I'm not going to try and figure out why it is smoking, but I would use a thermal imaging camera to search for the fire or heat source. If it is below freezing the smoke will be white, I dont know alot from just a couple pics. But I would use a camera or at least feel the walls with my hand for heat then open up. You can find fire in walls without being able to see. If there is no fire in the walls go into the basement with the camera and find the heat source. Go from there.

                If you have opened the windows and it isnt ventilating it is probably producing more smoke, so find the heat source and fix the problem and that will stop the smoke.


                • #23
                  Now remember, all we've seen is white smoke, maybe a bit of brown -- typical wood stuff. Lots of steam. And that's holding true what's coming out the windows, eaves, gable vent, and ridge vents. Nothing ominous...

                  Below is just after they opened the vent hole, they rolled the cut open and out came the smoke -- the guy running the saw said he had a real hard time finding the ladder to get back off the roof.

                  This photo (also by Josh Maloney) was taken from the "D" side -- Any impressions of what you can see -- not only of the smoke, but the house on this side, too.

                  Oh...the guys inside knew right away -- they just watched the smoke just lift right up and out of the first floor and gave them good visibility for the first time. The attic stair scuttle had been opened, and I wouldn't be surprised if there had been some additional pulled ceiling areas.

                  More to come

                  Last edited by Dalmatian190; 02-20-2007, 06:42 PM.


                  • #24
                    ruh roh!...
                    Attached Files
                    You only have to be stupid once to be dead permanently
                    IACOJ Power Company Liason
                    When trouble arises and things look bad, there is always one individual who perceives a solution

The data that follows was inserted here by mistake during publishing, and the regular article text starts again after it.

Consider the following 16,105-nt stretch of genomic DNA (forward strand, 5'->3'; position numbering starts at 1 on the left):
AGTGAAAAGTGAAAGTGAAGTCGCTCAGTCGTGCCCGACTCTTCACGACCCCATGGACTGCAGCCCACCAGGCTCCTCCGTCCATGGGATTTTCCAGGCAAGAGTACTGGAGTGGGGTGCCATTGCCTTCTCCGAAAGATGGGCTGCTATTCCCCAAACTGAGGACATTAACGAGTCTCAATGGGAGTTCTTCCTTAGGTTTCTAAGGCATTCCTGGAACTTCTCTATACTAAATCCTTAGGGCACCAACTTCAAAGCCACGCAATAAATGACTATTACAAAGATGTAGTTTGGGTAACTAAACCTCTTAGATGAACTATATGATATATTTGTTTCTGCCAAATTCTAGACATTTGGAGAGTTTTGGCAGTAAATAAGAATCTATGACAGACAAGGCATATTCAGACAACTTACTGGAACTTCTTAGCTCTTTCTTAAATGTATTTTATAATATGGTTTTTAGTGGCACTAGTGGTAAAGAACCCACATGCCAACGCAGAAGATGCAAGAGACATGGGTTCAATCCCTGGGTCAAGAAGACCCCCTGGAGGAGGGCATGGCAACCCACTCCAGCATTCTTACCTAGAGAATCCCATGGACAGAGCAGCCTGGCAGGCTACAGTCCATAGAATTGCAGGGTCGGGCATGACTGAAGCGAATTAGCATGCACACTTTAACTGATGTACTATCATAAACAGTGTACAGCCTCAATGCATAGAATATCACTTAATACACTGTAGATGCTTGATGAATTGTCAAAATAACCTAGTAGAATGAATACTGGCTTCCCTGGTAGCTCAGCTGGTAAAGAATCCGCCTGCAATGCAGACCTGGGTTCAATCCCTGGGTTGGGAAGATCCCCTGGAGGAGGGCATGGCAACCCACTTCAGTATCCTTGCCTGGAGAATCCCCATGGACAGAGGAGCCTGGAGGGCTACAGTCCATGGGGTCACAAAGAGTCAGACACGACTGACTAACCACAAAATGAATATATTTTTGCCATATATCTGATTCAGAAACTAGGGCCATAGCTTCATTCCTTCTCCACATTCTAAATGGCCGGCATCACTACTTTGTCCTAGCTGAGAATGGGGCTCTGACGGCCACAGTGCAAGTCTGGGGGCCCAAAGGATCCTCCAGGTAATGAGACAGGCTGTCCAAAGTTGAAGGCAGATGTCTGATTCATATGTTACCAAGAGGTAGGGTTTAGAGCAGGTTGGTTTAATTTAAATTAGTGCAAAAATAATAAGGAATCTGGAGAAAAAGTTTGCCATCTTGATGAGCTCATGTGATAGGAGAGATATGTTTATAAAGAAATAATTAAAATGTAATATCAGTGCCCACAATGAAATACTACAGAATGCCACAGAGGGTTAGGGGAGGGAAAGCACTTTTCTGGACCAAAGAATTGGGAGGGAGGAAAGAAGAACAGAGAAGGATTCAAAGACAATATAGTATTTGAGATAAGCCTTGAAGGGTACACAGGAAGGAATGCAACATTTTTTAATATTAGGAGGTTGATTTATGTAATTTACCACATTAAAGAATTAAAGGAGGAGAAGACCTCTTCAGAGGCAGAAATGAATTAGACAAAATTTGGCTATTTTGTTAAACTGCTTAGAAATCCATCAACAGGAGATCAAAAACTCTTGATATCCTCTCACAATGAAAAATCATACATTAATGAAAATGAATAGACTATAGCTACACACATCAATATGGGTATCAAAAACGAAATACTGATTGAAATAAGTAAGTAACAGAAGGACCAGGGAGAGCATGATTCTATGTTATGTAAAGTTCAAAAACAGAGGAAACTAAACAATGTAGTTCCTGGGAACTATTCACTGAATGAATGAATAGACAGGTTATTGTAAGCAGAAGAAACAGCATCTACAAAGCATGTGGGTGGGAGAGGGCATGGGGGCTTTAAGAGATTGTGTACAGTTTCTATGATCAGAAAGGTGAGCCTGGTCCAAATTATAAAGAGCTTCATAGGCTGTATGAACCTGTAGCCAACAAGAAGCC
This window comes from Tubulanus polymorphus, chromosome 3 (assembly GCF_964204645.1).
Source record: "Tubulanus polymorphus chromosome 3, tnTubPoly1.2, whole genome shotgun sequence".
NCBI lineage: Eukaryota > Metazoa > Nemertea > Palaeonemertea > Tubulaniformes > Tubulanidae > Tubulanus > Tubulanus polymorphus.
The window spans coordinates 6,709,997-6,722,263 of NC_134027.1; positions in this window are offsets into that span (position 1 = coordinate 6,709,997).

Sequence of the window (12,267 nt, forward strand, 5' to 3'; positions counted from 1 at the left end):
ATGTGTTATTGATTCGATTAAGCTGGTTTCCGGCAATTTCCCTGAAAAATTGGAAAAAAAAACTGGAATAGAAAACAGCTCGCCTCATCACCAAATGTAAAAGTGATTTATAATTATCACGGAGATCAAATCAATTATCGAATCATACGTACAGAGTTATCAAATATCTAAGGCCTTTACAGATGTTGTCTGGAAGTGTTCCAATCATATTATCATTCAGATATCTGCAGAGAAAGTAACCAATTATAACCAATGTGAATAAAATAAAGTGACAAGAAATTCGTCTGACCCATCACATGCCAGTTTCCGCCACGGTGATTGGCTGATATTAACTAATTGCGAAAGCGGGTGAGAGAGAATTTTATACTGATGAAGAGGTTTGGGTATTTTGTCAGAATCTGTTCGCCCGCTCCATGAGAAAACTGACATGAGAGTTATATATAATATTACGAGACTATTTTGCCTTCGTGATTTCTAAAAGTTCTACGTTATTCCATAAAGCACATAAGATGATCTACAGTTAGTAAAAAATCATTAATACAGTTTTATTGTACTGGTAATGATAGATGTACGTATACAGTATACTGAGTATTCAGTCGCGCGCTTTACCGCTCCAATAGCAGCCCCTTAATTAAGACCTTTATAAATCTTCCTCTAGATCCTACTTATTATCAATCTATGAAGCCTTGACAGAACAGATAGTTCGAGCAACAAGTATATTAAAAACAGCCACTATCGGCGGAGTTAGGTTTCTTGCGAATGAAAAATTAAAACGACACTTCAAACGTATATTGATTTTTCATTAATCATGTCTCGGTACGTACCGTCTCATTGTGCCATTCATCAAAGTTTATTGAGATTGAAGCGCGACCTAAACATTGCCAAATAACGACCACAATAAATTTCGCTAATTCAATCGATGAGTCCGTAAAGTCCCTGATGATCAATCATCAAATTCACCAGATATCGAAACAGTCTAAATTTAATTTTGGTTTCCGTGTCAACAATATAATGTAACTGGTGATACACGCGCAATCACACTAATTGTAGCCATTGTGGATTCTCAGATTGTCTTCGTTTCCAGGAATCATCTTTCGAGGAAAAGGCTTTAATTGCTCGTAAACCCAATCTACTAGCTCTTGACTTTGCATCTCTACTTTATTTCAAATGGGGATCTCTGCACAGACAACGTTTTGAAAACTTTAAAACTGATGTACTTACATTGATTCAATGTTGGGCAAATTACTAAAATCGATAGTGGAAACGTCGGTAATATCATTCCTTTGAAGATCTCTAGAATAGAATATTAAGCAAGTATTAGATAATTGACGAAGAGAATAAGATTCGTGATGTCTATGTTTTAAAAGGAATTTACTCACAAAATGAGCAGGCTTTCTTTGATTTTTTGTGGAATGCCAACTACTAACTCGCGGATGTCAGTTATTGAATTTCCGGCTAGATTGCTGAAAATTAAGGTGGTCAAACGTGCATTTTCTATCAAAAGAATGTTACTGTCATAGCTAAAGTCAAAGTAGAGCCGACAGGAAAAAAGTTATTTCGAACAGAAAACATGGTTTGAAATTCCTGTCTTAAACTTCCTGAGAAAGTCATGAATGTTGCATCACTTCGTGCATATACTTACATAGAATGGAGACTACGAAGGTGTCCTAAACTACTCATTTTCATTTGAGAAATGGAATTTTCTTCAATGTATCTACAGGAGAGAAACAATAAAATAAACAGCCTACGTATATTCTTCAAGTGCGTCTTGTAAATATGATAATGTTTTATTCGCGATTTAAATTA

and is willing to take command. Very often, that individual is crazy. - Dave Barry.


                    • #25
                      Guess ya didn't need the Positive Pressure Ventilation to start finding the source! Seems regular ole vertical ventilation did it.

                      Obviously, a rat ate through the wiring in one of the can lights in the ceiling causing a short that slowly ate through the blown in cellulose insulation. Or maybe not.


                      • #26
                        Originally posted by ElectricHoser View Post
                        ruh roh!...
                        Does that cat have one ear on purpose??
                        These opinions are mine and do not reflect the opinions of any organizations I am affiliated with.


                        • #27
                          Is that a relative of Kiwi's cat from the infamous yates thread??


                          • #28
                            Originally posted by thefish View Post
                            slowly ate through the blown in cellulose insulation. Or maybe not.
                            oohhhh... this sounds good... but i am betting it may have been something else.. is there a possibility that the chimney may have had something to do with the source of the fire? maybe radiant heat ignited some blown in insulation.